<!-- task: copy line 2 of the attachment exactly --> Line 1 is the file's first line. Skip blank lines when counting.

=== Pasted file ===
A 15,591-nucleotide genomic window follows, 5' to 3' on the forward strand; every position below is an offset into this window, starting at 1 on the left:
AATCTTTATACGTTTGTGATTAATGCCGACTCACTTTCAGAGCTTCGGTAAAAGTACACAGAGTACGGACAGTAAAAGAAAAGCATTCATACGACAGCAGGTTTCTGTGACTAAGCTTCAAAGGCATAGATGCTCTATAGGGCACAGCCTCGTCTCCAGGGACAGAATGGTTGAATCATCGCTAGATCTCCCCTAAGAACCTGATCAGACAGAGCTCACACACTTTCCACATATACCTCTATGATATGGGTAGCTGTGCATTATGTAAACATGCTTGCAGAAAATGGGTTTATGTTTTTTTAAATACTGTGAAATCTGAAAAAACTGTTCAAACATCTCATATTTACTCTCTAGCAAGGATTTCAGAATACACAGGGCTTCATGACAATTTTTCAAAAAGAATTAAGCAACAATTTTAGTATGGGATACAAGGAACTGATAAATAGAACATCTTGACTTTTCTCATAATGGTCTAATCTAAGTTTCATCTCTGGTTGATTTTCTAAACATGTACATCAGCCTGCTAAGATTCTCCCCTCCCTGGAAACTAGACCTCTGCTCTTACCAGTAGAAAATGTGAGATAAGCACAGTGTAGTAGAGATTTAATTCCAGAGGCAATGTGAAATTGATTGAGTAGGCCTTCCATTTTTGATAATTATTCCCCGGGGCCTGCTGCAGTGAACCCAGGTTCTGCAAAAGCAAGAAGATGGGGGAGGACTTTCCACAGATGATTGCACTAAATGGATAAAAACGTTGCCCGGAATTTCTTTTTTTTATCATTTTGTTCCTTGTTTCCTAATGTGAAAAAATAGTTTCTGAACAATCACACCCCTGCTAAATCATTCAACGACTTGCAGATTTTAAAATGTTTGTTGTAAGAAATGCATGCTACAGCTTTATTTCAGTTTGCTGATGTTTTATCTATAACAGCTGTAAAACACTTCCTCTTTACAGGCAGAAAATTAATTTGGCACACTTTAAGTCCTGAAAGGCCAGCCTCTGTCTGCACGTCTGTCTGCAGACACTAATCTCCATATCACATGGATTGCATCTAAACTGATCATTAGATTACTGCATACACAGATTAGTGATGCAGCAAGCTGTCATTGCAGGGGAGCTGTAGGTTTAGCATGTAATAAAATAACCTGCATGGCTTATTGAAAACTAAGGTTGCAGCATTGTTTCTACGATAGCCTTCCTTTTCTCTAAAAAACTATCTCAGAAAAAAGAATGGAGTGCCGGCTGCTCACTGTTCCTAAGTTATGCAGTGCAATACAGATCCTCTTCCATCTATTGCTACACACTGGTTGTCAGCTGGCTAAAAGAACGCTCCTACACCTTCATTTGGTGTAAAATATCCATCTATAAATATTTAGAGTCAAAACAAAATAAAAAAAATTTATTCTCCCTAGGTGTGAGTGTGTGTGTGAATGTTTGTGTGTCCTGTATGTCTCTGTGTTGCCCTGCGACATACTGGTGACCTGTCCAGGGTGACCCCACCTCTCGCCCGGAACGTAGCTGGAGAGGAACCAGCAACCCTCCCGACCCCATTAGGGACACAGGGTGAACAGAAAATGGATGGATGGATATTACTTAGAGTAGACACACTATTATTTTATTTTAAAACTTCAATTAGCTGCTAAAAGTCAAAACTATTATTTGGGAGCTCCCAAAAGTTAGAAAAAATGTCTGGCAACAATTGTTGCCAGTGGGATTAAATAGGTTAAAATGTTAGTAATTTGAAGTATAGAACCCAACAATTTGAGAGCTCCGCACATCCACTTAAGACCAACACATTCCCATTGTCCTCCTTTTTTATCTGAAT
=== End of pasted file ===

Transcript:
AATCTTTATACGTTTGTGATTAATGCCGACTCACTTTCAGAGCTTCGGTAAAAGTACACAGAGTACGGACAGTAAAAGAAAAGCATTCATACGACAGCAGGTTTCTGTGACTAAGCTTCAAAGGCATAGATGCTCTATAGGGCACAGCCTCGTCTCCAGGGACAGAATGGTTGAATCATCGCTAGATCTCCCCTAAGAACCTGATCAGACAGAGCTCACACACTTTCCACATATACCTCTATGATATGGGTAGCTGTGCATTATGTAAACATGCTTGCAGAAAATGGGTTTATGTTTTTTTAAATACTGTGAAATCTGAAAAAACTGTTCAAACATCTCATATTTACTCTCTAGCAAGGATTTCAGAATACACAGGGCTTCATGACAATTTTTCAAAAAGAATTAAGCAACAATTTTAGTATGGGATACAAGGAACTGATAAATAGAACATCTTGACTTTTCTCATAATGGTCTAATCTAAGTTTCATCTCTGGTTGATTTTCTAAACATGTACATCAGCCTGCTAAGATTCTCCCCTCCCTGGAAACTAGACCTCTGCTCTTACCAGTAGAAAATGTGAGATAAGCACAGTGTAGTAGAGATTTAATTCCAGAGGCAATGTGAAATTGATTGAGTAGGCCTTCCATTTTTGATAATTATTCCCCGGGGCCTGCTGCAGTGAACCCAGGTTCTGCAAAAGCAAGAAGATGGGGGAGGACTTTCCACAGATGATTGCACTAAATGGATAAAAACGTTGCCCGGAATTTCTTTTTTTTATCATTTTGTTCCTTGTTTCCTAATGTGAAAAAATAGTTTCTGAACAATCACACCCCTGCTAAATCATTCAACGACTTGCAGATTTTAAAATGTTTGTTGTAAGAAATGCATGCTACAGCTTTATTTCAGTTTGCTGATGTTTTATCTATAACAGCTGTAAAACACTTCCTCTTTACAGGCAGAAAATTAATTTGGCACACTTTAAGTCCTGAAAGGCCAGCCTCTGTCTGCACGTCTGTCTGCAGACACTAATCTCCATATCACATGGATTGCATCTAAACTGATCATTAGATTACTGCATACACAGATTAGTGATGCAGCAAGCTGTCATTGCAGGGGAGCTGTAGGTTTAGCATGTAATAAAATAACCTGCATGGCTTATTGAAAACTAAGGTTGCAGCATTGTTTCTACGATAGCCTTCCTTTTCTCTAAAAAACTATCTCAGAAAAAAGAATGGAGTGCCGGCTGCTCACTGTTCCTAAGTTATGCAGTGCAATACAGATCCTCTTCCATCTATTGCTACACACTGGTTGTCAGCTGGCTAAAAGAACGCTCCTACACCTTCATTTGGTGTAAAATATCCATCTATAAATATTTAGAGTCAAAACAAAATAAAAAAAATTTATTCTCCCTAGGTGTGAGTGTGTGTGTGAATGTTTGTGTGTCCTGTATGTCTCTGTGTTGCCCTGCGACATACTGGTGACCTGTCCAGGGTGACCCCACCTCTCGCCCGGAACGTAGCTGGAGAGGAACCAGCAACCCTCCCGACCCCATTAGGGACACAGGGTGAACAGAAAATGGATGGATGGATATTACTTAGAGTAGACACACTATTATTTTATTTTAAAACTTCAATTAGCTGCTAAAAGTCAAAACTATTATTTGGGAGCTCCCAAAAGTTAGAAAAAATGTCTGGCAACAATTGTTGCCAGTGGGATTAAATAGGTTAAAATGTTAGTAATTTGAAGTATAGAACCCAACAATTTGAGAGCTCCGCACATCCACTTAAGACCAACACATTCCCATTGTCCTCCTTTTTTATCTGAAT